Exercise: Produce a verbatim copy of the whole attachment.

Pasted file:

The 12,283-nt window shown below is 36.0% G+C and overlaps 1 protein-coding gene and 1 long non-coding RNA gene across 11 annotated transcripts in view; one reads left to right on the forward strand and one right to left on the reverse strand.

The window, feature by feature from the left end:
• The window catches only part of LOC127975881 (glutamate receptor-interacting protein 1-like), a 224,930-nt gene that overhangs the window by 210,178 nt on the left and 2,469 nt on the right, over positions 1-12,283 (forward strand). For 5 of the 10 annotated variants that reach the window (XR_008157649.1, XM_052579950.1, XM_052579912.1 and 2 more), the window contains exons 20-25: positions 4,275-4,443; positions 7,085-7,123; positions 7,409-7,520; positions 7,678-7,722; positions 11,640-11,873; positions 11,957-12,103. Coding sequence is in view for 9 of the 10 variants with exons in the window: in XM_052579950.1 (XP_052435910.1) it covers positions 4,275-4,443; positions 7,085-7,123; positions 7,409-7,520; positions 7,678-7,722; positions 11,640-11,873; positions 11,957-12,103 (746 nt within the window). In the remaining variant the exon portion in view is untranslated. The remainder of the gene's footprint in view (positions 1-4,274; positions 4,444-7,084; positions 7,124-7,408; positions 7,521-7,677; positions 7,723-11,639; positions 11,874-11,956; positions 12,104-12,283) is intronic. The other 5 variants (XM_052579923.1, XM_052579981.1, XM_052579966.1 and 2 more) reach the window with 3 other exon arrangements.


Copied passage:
The 12,283-nt window shown below is 36.0% G+C and overlaps 1 protein-coding gene and 1 long non-coding RNA gene across 11 annotated transcripts in view; one reads left to right on the forward strand and one right to left on the reverse strand.

The window, feature by feature from the left end:
• The window catches only part of LOC127975881 (glutamate receptor-interacting protein 1-like), a 224,930-nt gene that overhangs the window by 210,178 nt on the left and 2,469 nt on the right, over positions 1-12,283 (forward strand). For 5 of the 10 annotated variants that reach the window (XR_008157649.1, XM_052579950.1, XM_052579912.1 and 2 more), the window contains exons 20-25: positions 4,275-4,443; positions 7,085-7,123; positions 7,409-7,520; positions 7,678-7,722; positions 11,640-11,873; positions 11,957-12,103. Coding sequence is in view for 9 of the 10 variants with exons in the window: in XM_052579950.1 (XP_052435910.1) it covers positions 4,275-4,443; positions 7,085-7,123; positions 7,409-7,520; positions 7,678-7,722; positions 11,640-11,873; positions 11,957-12,103 (746 nt within the window). In the remaining variant the exon portion in view is untranslated. The remainder of the gene's footprint in view (positions 1-4,274; positions 4,444-7,084; positions 7,124-7,408; positions 7,521-7,677; positions 7,723-11,639; positions 11,874-11,956; positions 12,104-12,283) is intronic. The other 5 variants (XM_052579923.1, XM_052579981.1, XM_052579966.1 and 2 more) reach the window with 3 other exon arrangements.